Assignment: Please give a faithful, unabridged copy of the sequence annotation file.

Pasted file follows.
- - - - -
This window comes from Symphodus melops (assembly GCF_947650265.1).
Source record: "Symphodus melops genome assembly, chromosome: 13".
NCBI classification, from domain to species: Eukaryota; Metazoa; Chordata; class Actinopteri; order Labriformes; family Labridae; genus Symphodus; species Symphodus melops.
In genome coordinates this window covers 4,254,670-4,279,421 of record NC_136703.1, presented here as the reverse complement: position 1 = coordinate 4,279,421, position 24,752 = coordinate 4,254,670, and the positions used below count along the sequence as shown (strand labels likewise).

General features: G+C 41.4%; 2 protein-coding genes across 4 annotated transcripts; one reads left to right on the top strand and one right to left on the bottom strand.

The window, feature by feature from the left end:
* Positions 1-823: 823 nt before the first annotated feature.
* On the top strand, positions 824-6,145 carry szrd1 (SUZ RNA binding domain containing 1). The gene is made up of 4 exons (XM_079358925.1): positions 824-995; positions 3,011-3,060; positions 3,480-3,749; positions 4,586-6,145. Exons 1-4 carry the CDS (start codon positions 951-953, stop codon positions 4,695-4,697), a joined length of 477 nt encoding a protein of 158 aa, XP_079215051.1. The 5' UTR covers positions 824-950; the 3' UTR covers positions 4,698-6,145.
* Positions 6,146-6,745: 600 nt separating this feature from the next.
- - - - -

This window comes from Symphodus melops (assembly GCF_947650265.1).
Source record: "Symphodus melops genome assembly, chromosome: 13".
NCBI classification, from domain to species: Eukaryota; Metazoa; Chordata; class Actinopteri; order Labriformes; family Labridae; genus Symphodus; species Symphodus melops.
In genome coordinates this window covers 4,254,670-4,279,421 of record NC_136703.1, presented here as the reverse complement: position 1 = coordinate 4,279,421, position 24,752 = coordinate 4,254,670, and the positions used below count along the sequence as shown (strand labels likewise).

General features: G+C 41.4%; 2 protein-coding genes across 4 annotated transcripts; one reads left to right on the top strand and one right to left on the bottom strand.

The window, feature by feature from the left end:
* Positions 1-823: 823 nt before the first annotated feature.
* On the top strand, positions 824-6,145 carry szrd1 (SUZ RNA binding domain containing 1). The gene is made up of 4 exons (XM_079358925.1): positions 824-995; positions 3,011-3,060; positions 3,480-3,749; positions 4,586-6,145. Exons 1-4 carry the CDS (start codon positions 951-953, stop codon positions 4,695-4,697), a joined length of 477 nt encoding a protein of 158 aa, XP_079215051.1. The 5' UTR covers positions 824-950; the 3' UTR covers positions 4,698-6,145.
* Positions 6,146-6,745: 600 nt separating this feature from the next.